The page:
*Pic: Increasing population places pressure on all forms of life on Earth – Pic Huffington Post
First published June 13
Regardless of what ethnic background we come from there is one consistent belief amongst us all, and that is there are too many of us on the planet now.
Human over-population, dwindling natural resources and increasing climate change impacts are marginalising all living things on Earth. So how long will it be before this unsustainable lifestyle we have created finally collapses?
A marginal existence in a dense nature-void urban jungle – Pic Google Earth
Industrial livestock farming uses massive amount of natural resources.
Like a plague on the environment, the plundering forestry practices in Tasmania are deeply entrenched, and indicative of greed and ignorance and flawed ideology. Nature destruction, water catchment disturbance, atmospheric pollution and environmental poisoning are rampant across the island. All this comes at a financial loss to the taxpayer, which can only be described in an understatement of blinded madness! – Pic Ted Mead.
Regardless of what ethnic background we come from there is one consistent belief amongst us all, and that is there are too many people on the planet now. Human over-population, dwindling natural resources and increasing climate change impacts are marginalising all living things on Earth. So how long will it be before this unsustainable lifestyle we have created finally collapses?
Human population is currently 7.6 billion and is expected to keep growing exponentially. Estimates have put the total population at 8.6 billion by 2030, 9.8 billion by 2050 and 11.2 billion by 2100.
Exponential Human Population growth timeline.
So what is a sustainable level of population?
Many have claimed that we crossed the sustainable point a while ago when we passed the 4 billion mark. Though it has been stated that given all humans change their diet to vegetarian then the planet could sustain around 10 billion. This figure has factored in adequate water supply, though not the desertification effects from climate change.
According to the United Nations to live in a true utopian world, human population would need to be reduced to about 200 million. That is about a 97% reduction, such a figure would only come through a cataclysmic event.
The decimation of living things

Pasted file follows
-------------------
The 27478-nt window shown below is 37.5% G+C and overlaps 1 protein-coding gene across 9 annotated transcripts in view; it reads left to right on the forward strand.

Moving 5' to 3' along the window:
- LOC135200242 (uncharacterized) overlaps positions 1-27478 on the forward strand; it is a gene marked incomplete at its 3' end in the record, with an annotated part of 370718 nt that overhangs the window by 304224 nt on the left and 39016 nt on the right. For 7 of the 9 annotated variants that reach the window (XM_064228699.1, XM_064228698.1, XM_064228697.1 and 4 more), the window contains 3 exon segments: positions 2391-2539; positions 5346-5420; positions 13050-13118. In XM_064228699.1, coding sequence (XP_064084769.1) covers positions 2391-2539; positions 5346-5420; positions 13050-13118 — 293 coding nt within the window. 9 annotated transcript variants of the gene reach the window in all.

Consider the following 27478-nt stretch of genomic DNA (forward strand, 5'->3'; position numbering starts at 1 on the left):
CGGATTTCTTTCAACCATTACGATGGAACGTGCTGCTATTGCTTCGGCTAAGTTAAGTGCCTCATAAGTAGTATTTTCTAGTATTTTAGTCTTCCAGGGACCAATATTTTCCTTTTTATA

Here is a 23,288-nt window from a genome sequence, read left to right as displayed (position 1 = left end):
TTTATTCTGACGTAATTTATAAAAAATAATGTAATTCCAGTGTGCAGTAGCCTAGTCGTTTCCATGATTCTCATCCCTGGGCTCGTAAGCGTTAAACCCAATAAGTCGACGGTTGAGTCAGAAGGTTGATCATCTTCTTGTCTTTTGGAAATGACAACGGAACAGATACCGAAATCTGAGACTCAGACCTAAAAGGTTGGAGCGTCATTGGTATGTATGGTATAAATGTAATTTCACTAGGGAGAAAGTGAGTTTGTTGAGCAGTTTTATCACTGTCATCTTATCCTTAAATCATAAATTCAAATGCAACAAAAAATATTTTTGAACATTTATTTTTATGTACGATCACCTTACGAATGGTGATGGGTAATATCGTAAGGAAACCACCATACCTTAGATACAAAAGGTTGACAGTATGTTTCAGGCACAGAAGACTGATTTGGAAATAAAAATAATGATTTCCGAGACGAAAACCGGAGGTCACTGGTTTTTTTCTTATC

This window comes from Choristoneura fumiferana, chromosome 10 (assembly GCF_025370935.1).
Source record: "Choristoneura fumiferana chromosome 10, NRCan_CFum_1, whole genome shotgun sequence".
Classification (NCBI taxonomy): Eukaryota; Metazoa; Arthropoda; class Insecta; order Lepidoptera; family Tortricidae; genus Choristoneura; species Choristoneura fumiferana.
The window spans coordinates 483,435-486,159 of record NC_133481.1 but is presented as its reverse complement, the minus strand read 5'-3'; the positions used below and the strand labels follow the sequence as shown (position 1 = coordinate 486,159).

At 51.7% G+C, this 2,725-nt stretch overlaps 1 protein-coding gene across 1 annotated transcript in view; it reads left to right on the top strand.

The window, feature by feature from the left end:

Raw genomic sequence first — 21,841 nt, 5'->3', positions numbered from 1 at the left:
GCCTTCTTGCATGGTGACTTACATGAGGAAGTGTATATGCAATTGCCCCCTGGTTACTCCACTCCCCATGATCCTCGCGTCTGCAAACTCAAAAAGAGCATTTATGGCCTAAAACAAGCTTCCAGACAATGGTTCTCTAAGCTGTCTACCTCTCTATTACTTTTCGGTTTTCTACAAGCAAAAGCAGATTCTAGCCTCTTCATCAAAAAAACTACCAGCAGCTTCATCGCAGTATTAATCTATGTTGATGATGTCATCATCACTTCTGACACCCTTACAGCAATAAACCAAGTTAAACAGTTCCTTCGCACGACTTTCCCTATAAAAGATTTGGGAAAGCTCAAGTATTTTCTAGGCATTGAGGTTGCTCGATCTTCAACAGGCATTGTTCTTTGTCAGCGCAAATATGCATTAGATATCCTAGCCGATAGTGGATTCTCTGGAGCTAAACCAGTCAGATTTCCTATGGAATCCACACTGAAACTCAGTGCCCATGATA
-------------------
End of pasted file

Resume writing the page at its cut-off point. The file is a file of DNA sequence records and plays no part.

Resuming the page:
Humans are just 0.01% of all life on Earth but have destroyed 83% of wild mammals.
Humans have been extremely efficient in exploiting natural resources, having heavily culled, and in some cases eradicated, wild mammals for food or pleasure across most continents.
The destruction of wild habitat for farming, logging and development has resulted in the rapid movement towards the sixth mass extinction of life to occur in the Earth’s four billion year history. About half the Earth’s animals are thought to have been lost in the last 50 years.
Climate change as a result of global warming will have the final say on human existence.
The exact impact from the warming of the earth over this century has been loosely predicted based on what that temperature increase ultimately becomes. Anything from 2 degrees Centigrade will impose a rising sea level of 800mm, to a 5+ degrees Centigrade increase, which would respectively see many metres of sea level rise, and most large mammalian live lost.
The later scenario would certainly create a world of dystopia. Human population would plummet due to the lack of water and food resources. The living environment as we know it would become untenable beyond artificial systems.
Will nature’s forces control human population to an acceptable and sustainable level?
There are many possible scenarios for the mass reduction in human population, though a cataclysmic event is most likely due to a broad scale environmental collapse. This collapse will be human induced from unsustainable resource extraction activity, fresh water and oceanic contaminations, and disseminations of atmospheric gas imbalances.
Human has essentially mutilated two thirds of the planet, and immediate conservation of the world’s remaining natural environments may not be enough to provide insulation from what has been set in motion.
A mass reduction in human population seems the only hope for humanity and the conservation of other species on earth.
As American wilderness philosopher Edward Abbey once unashamedly stated – “The only true act of conservation is to go out into the wilds and shoot oneself”
*Ted Mead greatly admires Edward Abbey’s philosophy, though is not about to take his advice on how to become a true conservationist, much to the disappointment of Tasmania’s conservatives he suspects. Ted has long held the view that human population is the biggest crisis facing the world regardless of what anyone’s political or religious make-up is. Had humans converted to vegetarianism centuries ago the world would most likely be in a completely different scenario now, yet even when the future wildfires, or rising seas or floods are lapping at our doorsteps humans will still be hoping for one last hamburger in the dying moments of self-induced annihilation.